Brookhaven House seat switches to a Democrat

Democrats have gained a seat in the Georgia House of Representatives after Taylor Bennett, a 29-year-old discrimination attorney and former Georgia Tech quarterback, won a runoff election Tuesday.

Bennett defeated Republican J. Max Davis, the first mayor of Brookhaven and a leader of the cityhood movement that led to the community’s incorporation in 2012. Bennett received 55 percent of the vote.

Bennett will represent about 50,000 people in House District 80, which includes parts of Brookhaven, Chamblee and Sandy Springs in DeKalb and Fulton counties.

With help campaigning from his college teammate, Detroit Lions receiver Calvin Johnson, Bennett captured a seat that had been held since 2005 by Mike Jacobs, a Republican recently appointed by Gov. Nathan Deal to serve as a judge in DeKalb State Court.

Bennett, whose mother is gay, said he will fight against a “religious liberty” proposal pending in the Georgia General Assembly. Opponents of the legislation say it would lead to discrimination against gays and lesbians, but supporters say it would protect people of any religion from government interference.

“We, as a society, have to move in a direction that prevents people from being discriminated against,” Bennett said. “I believe in keeping intact people’s freedoms, but I believe that legislation that was proposed wasn’t necessary to do that. I want to make sure we’re not finding ways to discriminate.”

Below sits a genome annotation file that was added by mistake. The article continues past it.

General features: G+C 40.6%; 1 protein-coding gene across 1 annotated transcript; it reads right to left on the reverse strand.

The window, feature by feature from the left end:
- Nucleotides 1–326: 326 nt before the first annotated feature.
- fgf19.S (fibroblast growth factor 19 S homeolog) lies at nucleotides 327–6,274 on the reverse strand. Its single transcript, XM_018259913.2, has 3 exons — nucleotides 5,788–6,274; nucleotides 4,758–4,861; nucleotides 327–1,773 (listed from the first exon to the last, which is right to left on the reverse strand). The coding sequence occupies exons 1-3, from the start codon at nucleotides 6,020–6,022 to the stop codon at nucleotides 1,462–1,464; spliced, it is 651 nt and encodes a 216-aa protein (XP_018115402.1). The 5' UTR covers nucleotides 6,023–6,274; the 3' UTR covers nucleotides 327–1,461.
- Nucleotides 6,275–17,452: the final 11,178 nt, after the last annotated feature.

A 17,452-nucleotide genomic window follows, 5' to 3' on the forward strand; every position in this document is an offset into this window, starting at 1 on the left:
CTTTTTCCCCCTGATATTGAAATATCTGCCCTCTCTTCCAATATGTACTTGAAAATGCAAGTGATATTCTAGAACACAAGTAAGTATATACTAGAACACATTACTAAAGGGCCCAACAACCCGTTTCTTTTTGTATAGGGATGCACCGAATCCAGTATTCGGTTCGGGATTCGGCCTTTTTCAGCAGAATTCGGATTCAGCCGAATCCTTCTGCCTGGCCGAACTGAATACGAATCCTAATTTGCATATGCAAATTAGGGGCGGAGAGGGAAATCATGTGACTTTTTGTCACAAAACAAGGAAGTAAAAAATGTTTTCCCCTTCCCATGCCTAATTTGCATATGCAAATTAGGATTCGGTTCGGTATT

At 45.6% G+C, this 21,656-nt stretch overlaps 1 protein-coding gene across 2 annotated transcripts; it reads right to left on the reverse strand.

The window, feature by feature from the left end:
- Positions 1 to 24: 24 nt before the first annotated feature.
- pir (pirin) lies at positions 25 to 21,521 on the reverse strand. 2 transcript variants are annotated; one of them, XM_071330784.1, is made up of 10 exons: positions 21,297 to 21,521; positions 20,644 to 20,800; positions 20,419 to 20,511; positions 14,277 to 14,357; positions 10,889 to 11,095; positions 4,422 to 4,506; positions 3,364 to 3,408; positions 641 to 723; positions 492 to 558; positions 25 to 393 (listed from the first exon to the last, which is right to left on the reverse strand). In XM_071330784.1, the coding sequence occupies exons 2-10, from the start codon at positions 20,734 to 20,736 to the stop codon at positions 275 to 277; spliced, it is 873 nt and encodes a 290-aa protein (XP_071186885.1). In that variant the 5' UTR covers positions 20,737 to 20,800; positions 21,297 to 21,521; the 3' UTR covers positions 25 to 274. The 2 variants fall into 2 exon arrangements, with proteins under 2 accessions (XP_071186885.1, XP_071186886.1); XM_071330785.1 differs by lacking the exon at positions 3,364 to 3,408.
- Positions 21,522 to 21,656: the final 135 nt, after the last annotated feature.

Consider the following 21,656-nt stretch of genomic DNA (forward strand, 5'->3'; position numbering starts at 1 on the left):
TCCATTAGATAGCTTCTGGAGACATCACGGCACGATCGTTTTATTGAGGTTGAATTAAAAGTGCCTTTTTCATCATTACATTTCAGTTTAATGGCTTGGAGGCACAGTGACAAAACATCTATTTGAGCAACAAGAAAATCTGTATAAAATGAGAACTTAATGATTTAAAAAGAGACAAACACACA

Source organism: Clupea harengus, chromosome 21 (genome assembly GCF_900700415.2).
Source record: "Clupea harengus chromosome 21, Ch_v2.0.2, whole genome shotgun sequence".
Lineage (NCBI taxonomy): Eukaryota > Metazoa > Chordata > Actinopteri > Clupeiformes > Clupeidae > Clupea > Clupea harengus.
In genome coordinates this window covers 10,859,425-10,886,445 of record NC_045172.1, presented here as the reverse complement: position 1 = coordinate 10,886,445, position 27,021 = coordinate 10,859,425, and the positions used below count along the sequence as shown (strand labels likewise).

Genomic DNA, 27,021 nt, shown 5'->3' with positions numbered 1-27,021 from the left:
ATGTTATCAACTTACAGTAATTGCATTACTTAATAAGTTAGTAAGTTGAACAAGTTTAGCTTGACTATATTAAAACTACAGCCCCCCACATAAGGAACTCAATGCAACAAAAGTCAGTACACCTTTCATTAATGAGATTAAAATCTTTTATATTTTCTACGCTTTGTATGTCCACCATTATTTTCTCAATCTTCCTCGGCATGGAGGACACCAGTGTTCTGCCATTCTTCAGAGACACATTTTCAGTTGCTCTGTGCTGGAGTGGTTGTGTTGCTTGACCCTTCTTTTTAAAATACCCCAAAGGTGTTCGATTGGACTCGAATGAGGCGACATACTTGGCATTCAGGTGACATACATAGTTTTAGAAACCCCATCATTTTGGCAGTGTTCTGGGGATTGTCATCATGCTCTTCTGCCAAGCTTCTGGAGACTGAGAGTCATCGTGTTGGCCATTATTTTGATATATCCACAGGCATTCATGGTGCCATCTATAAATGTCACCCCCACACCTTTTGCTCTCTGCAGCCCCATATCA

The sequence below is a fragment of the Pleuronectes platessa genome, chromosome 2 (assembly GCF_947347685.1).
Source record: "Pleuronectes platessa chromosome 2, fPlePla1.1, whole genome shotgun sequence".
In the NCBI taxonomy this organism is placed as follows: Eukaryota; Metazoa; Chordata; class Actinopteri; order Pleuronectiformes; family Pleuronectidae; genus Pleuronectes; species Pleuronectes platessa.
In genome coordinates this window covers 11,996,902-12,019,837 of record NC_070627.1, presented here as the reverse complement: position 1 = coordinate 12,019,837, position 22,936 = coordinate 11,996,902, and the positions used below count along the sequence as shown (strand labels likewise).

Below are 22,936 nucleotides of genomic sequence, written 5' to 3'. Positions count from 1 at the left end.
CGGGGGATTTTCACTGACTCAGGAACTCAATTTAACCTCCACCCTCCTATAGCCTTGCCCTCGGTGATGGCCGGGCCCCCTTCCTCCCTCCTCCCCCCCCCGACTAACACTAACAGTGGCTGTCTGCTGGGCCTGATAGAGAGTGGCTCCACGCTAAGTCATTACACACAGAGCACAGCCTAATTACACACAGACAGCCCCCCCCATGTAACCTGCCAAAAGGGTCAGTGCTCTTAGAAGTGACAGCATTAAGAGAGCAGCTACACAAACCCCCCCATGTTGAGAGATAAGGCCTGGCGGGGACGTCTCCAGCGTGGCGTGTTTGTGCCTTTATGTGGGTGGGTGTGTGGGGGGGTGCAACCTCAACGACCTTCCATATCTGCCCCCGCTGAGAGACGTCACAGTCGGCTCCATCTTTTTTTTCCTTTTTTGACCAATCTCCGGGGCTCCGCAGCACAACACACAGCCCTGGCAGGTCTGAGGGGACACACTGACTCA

Bennett said he will also push for a law that requires campaign mailings to disclose who paid for them, and he supports a proposed expansion of MARTA.

Democrats hailed his victory — a rare event in a Republican-leaning district. No one had opposed Jacobs in a general election since 2010.

“The voters in Brookhaven and surrounding communities made it clear that they want an ethical leader to represent them under the golden dome,” said House Minority Leader Rep. Stacey Abrams, D-Atlanta. “He will be an outstanding legislator.”

Bennett’s election gives Democrats control of Fulton County’s legislative delegation, where Republicans had held a 13-12 majority.

His win also gives Democrats more than one-third of the seats in the state House, which is enough to block constitutional amendment bills from passing if the party votes together. There are now 117 Republicans, 61 Democrats and one independent in the House. One seat is vacant following the recent resignation of Rep. Ben Harbin, R-Evans.

During the campaign, Davis faced harassment accusations from a city employee he oversaw when he was Brookhaven’s mayor, a charge he denies.

He received support from top state Republicans, including Deal and House Speaker David Ralston, but his party’s local members were split between him and Catherine Bernard, a fellow Republican who finished in third place in last month’s special election. Bernard refused to endorse Davis in the runoff.

“Certain people did not want to participate on the Republican side because they didn’t like the candidate. How’d that work out?” said Sen. Fran Millar, R-Atlanta.

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Staff writer Jim Galloway contributed to this article.

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